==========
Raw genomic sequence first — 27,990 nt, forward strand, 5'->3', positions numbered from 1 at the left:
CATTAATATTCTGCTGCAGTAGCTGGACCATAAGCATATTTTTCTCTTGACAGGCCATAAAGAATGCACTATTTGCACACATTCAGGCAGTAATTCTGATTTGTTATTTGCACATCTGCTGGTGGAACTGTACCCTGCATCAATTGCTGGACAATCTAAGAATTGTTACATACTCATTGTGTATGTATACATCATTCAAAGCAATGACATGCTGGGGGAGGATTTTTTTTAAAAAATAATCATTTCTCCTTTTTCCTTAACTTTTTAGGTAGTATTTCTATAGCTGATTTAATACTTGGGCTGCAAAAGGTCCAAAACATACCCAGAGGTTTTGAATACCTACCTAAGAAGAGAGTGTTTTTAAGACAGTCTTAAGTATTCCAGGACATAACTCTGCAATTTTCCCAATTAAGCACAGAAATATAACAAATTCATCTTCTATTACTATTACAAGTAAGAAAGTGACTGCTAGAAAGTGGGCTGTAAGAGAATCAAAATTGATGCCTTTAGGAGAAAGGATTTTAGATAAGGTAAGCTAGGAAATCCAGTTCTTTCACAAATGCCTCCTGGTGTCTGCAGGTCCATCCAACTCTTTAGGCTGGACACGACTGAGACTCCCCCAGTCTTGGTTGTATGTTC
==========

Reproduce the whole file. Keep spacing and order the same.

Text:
Raw genomic sequence first — 27,990 nt, forward strand, 5'->3', positions numbered from 1 at the left:
CATTAATATTCTGCTGCAGTAGCTGGACCATAAGCATATTTTTCTCTTGACAGGCCATAAAGAATGCACTATTTGCACACATTCAGGCAGTAATTCTGATTTGTTATTTGCACATCTGCTGGTGGAACTGTACCCTGCATCAATTGCTGGACAATCTAAGAATTGTTACATACTCATTGTGTATGTATACATCATTCAAAGCAATGACATGCTGGGGGAGGATTTTTTTTAAAAAATAATCATTTCTCCTTTTTCCTTAACTTTTTAGGTAGTATTTCTATAGCTGATTTAATACTTGGGCTGCAAAAGGTCCAAAACATACCCAGAGGTTTTGAATACCTACCTAAGAAGAGAGTGTTTTTAAGACAGTCTTAAGTATTCCAGGACATAACTCTGCAATTTTCCCAATTAAGCACAGAAATATAACAAATTCATCTTCTATTACTATTACAAGTAAGAAAGTGACTGCTAGAAAGTGGGCTGTAAGAGAATCAAAATTGATGCCTTTAGGAGAAAGGATTTTAGATAAGGTAAGCTAGGAAATCCAGTTCTTTCACAAATGCCTCCTGGTGTCTGCAGGTCCATCCAACTCTTTAGGCTGGACACGACTGAGACTCCCCCAGTCTTGGTTGTATGTTC